GRAND RAPIDS, Mich. (MEDIA GENERAL) – With just 16 days until spring, much of the country is counting down to warmer temperatures. Areas of the Midwest and Northeast will see 40 degrees soon. But, will it last? We spoke to meteorologists in Massachusetts, Connecticut and Michigan to get the answer.
Are we turning the corner toward better weather?
“Our winter weather pattern seems to finally be turning a corner,” meteorologist Nick Bannin at WWLP in Springfield, Massachusetts told us. However, Bannin is cautious to get ahead of himself. Western New England has seen accumulating snow as late as the final week of May, he said.
“I am expecting the pattern to ease up a bit, but not completely!” Gil Simmons WTNH meteorologist in Connecticut told us. “I still think there will be some colder than average temperatures at the end of the month after a brief thaw.”
In Michigan, WOOD TV8 meteorologist Matt Kirkwood tends to agree. Despite a warm-up in the next week featuring temperatures in the 40’s, it appears colder air will return. “The end of March and beginning of April will likely feature colder than average temperatures,” Kirkwood said.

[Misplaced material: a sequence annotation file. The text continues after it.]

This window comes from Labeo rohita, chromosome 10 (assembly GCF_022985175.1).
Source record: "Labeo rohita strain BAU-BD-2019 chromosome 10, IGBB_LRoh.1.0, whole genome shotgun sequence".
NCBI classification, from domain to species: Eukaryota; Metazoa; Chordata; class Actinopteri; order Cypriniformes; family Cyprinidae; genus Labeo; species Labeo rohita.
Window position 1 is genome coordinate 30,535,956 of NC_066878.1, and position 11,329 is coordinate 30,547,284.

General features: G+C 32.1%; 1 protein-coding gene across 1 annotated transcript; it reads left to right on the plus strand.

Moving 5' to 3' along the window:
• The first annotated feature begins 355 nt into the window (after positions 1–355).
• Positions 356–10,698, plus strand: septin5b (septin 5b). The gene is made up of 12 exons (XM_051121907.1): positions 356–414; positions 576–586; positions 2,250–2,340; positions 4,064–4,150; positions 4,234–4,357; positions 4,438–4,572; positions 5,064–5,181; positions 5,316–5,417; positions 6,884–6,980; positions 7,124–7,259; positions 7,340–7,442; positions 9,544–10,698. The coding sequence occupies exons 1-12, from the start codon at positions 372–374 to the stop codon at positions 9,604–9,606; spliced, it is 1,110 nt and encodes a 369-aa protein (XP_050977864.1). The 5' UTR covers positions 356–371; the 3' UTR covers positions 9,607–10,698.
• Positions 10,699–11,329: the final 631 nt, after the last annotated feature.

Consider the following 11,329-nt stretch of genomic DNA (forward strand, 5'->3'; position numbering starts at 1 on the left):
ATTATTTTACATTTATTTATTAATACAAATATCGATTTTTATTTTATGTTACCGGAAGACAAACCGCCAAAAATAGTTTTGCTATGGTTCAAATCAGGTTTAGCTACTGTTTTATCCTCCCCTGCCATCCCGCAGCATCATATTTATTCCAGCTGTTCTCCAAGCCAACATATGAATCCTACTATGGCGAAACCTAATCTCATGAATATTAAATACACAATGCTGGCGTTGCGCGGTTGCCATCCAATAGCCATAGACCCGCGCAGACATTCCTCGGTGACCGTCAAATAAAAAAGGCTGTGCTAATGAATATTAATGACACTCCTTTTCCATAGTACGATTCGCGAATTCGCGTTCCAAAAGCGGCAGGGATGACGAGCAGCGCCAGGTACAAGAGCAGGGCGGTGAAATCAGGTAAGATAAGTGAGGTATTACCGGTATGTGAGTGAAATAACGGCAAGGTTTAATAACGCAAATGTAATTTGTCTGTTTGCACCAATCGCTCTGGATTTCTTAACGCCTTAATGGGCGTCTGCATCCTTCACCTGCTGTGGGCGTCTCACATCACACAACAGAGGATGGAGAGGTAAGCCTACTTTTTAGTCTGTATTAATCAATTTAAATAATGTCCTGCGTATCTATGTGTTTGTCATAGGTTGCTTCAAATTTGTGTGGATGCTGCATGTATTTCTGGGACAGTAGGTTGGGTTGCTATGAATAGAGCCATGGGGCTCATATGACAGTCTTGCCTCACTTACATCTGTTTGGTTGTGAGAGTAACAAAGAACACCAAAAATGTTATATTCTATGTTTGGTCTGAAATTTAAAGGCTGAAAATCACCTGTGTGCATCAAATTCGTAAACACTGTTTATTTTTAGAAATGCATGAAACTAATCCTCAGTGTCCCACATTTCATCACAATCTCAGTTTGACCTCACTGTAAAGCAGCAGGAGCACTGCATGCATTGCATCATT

This past month was the coldest February in 180 years of record keeping in Western Massachusetts. Western Michigan is coming off its coldest February on record as well and fourth coldest winter month ever. There have been only 13 days this year that West Michigan has seen above freezing temperatures.
According to Nick Bannin in Massachusetts there is definitely some good news. “It seems the constant cold and weekly snow storm pattern has ended.”
As for Matt Kirkwood in Michigan, “At this stage of the game I do not see when we will consistently break into warmer temperatures and hold the pattern.”
Simmons in Connecticut joked when asked if the pattern will ever end. “I have been telling people June! Just kidding! The pattern still looks active and at times colder than normal at the end of the month,” he said.
Many of the meteorologists told us what happens next is key. There could be flooding problems. But, it all depends on what happens. “The existing snow has between one and eight inches of water equivalent,” Simmons told us about the situation in Connecticut. “This is a major flood concern if a rapid meltdown happens.”
“Ice has frozen across many of our largest rivers and a quick melt along with lots of rain could cause some ice jams in the rivers and create flooding concerns in the Spring. However, a gradual melt with lighter rainfall would provide lesser concerns for flooding,” Bannin said from Massachusetts.
In Michigan, the rivers are the same way. However, Kirkwood told us he doesn’t see heavy rain in the forecast right now which alleviates the chances for serious flooding.